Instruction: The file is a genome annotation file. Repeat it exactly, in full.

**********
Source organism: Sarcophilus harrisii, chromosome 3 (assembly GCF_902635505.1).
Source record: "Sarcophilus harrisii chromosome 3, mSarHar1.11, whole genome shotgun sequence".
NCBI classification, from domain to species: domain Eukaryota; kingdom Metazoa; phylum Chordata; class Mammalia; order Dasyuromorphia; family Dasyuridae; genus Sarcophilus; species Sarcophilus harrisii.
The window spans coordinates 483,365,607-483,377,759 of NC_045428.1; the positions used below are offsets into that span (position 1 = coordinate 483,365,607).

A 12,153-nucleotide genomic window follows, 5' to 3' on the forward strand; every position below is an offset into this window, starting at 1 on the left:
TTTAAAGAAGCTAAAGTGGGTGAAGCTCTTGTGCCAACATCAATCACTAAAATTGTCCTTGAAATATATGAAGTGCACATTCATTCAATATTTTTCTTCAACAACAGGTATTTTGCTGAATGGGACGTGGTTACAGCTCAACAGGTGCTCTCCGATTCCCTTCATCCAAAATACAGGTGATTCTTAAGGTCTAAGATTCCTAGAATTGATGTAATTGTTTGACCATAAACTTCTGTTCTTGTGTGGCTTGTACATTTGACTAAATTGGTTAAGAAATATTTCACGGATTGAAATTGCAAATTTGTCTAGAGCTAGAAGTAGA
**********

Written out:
Source organism: Sarcophilus harrisii, chromosome 3 (assembly GCF_902635505.1).
Source record: "Sarcophilus harrisii chromosome 3, mSarHar1.11, whole genome shotgun sequence".
NCBI classification, from domain to species: domain Eukaryota; kingdom Metazoa; phylum Chordata; class Mammalia; order Dasyuromorphia; family Dasyuridae; genus Sarcophilus; species Sarcophilus harrisii.
The window spans coordinates 483,365,607-483,377,759 of NC_045428.1; the positions used below are offsets into that span (position 1 = coordinate 483,365,607).

A 12,153-nucleotide genomic window follows, 5' to 3' on the forward strand; every position below is an offset into this window, starting at 1 on the left:
TTTAAAGAAGCTAAAGTGGGTGAAGCTCTTGTGCCAACATCAATCACTAAAATTGTCCTTGAAATATATGAAGTGCACATTCATTCAATATTTTTCTTCAACAACAGGTATTTTGCTGAATGGGACGTGGTTACAGCTCAACAGGTGCTCTCCGATTCCCTTCATCCAAAATACAGGTGATTCTTAAGGTCTAAGATTCCTAGAATTGATGTAATTGTTTGACCATAAACTTCTGTTCTTGTGTGGCTTGTACATTTGACTAAATTGGTTAAGAAATATTTCACGGATTGAAATTGCAAATTTGTCTAGAGCTAGAAGTAGA